Waging war against illiteracy, one bowl at a time, Alpha-Bits are the alphabet soup of the breakfast table. Introduced by Post cereals in 1958, they quickly won the hearts of kids everywhere who loved the sweet taste, not to mention the ability to spell words in their cereal bowl.

A man named Thomas M. Quigley invented Alpha-Bits while working for Post Cereal back in the 50s. The father of seven children, he knew a few things about what kids liked, and created the corn-based cereal shaped into all the letters of the alphabet, then coated with a sweet, sugary glaze. The product caught on immediately and Post had a new winner on the breakfast cereal aisle.

The cereal remained the same for many years, but the mascots were numerous and changed frequently. First, there was an animated postman named “Loveable Truly,” who could also be seen on the CBS Saturday morning show, Linus the Lionhearted in the 60s. As the next decade rolled in, Michael Jackson and his musical kin, the Jackson 5, hawked the product.

The 80s introduced Alfie, the Alpha-Bits Cereal Wonder Dog to television audiences, but it was time to bring some new life to the product, which occurred in 1990, with the release of Marshmallow Alpha-Bits. Borrowing from the success of Lucky Charms, the colorful marshmallow bits represented all of the vowels, including the oft-maligned letter “Y” – reminding kids that, yes, it is sometimes considered a vowel.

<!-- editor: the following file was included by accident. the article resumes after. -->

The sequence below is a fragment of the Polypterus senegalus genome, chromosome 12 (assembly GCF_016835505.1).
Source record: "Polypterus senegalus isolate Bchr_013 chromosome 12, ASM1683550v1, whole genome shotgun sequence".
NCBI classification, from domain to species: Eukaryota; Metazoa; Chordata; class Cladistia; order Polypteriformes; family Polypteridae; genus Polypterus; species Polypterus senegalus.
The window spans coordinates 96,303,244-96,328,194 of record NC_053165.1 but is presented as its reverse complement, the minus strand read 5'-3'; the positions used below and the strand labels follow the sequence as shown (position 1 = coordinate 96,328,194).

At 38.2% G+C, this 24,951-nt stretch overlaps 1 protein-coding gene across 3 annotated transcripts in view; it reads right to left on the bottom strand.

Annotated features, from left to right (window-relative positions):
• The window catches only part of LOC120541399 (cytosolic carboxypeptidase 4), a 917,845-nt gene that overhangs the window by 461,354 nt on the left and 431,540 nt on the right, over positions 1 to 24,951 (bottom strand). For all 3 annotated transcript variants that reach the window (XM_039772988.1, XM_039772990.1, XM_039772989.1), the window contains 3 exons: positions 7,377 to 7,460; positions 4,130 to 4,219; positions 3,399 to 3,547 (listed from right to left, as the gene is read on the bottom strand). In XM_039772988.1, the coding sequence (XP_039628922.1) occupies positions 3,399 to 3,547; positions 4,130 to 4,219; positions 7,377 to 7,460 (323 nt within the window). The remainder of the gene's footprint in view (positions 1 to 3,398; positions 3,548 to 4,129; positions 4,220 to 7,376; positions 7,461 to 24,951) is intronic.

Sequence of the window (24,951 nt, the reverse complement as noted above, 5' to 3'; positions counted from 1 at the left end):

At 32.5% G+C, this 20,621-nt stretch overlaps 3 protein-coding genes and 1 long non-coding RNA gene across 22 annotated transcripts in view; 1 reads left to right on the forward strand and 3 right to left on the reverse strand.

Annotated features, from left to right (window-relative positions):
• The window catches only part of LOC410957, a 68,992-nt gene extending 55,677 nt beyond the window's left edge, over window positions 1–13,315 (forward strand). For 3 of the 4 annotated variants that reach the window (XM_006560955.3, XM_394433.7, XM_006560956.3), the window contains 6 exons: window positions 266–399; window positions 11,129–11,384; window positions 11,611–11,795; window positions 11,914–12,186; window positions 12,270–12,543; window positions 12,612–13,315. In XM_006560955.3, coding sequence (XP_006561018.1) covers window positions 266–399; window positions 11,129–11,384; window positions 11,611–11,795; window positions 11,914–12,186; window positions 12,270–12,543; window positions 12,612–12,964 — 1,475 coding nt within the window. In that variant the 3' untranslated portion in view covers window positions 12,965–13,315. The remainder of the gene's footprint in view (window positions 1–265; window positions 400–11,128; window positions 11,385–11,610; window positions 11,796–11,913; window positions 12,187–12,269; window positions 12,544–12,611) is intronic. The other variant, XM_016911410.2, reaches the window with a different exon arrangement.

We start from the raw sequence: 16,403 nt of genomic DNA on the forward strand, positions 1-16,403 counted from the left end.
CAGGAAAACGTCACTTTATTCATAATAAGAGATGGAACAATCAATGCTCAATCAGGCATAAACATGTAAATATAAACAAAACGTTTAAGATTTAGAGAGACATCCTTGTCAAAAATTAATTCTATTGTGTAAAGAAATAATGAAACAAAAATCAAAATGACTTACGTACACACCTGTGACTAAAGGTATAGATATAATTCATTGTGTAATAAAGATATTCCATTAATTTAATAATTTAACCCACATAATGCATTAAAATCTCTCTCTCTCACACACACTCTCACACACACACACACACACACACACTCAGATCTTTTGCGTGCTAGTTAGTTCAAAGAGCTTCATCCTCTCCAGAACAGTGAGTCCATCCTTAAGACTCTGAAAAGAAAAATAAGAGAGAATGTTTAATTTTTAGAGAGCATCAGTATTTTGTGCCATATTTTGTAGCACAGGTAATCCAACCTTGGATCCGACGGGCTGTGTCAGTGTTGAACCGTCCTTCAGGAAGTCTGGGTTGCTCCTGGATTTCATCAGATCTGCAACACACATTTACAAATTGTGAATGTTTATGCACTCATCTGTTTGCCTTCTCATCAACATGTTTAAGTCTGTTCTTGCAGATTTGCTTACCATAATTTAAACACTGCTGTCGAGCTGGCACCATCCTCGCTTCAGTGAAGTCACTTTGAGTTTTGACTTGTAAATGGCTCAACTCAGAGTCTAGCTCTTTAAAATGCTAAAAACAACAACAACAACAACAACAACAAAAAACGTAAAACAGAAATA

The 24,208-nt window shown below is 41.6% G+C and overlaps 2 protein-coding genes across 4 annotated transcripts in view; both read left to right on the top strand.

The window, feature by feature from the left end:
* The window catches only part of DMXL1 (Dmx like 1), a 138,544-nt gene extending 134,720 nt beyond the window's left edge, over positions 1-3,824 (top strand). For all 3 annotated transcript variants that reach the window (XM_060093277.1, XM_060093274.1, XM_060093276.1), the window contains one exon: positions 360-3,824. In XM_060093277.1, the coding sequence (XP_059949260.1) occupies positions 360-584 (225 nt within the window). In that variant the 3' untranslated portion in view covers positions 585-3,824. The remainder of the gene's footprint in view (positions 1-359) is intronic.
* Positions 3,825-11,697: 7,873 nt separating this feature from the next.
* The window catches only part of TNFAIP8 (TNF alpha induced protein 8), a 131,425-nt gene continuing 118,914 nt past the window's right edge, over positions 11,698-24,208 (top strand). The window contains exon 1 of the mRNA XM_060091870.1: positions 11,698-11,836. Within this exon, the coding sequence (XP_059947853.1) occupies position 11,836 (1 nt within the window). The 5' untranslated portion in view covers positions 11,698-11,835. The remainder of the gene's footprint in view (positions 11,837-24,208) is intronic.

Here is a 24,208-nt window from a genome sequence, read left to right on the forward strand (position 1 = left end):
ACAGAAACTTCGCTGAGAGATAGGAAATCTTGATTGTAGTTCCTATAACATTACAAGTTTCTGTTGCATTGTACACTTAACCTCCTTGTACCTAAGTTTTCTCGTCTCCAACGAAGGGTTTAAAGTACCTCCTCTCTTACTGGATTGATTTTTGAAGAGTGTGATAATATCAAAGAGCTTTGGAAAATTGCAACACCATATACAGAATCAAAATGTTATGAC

As the new century arrived, consumers became more health-conscious and sugary cereal was falling out of fashion. Alpha-Bits responded with a sugar-free version in 2005, although it wasn’t nearly as tasty as the original.

The following year, Post removed Alpha-Bits from their cereal roster, much to the shock of the cereal’s fans. Thankfully, they had a change of heart and returned the popular product to stores in 2008, complete with that sugary glaze that made them popular in the first place. If it isn’t broken, folks …

Were Alpha-Bits a part of your nutritional morning breakfast as a kid? Did you prefer the original or Marshmallow variety? We’d love to hear all of your childhood Alpha-Bits memories in our comments section below, as we tip our hats to one of the foods you were allowed to play with as a kid, all in the name of education.

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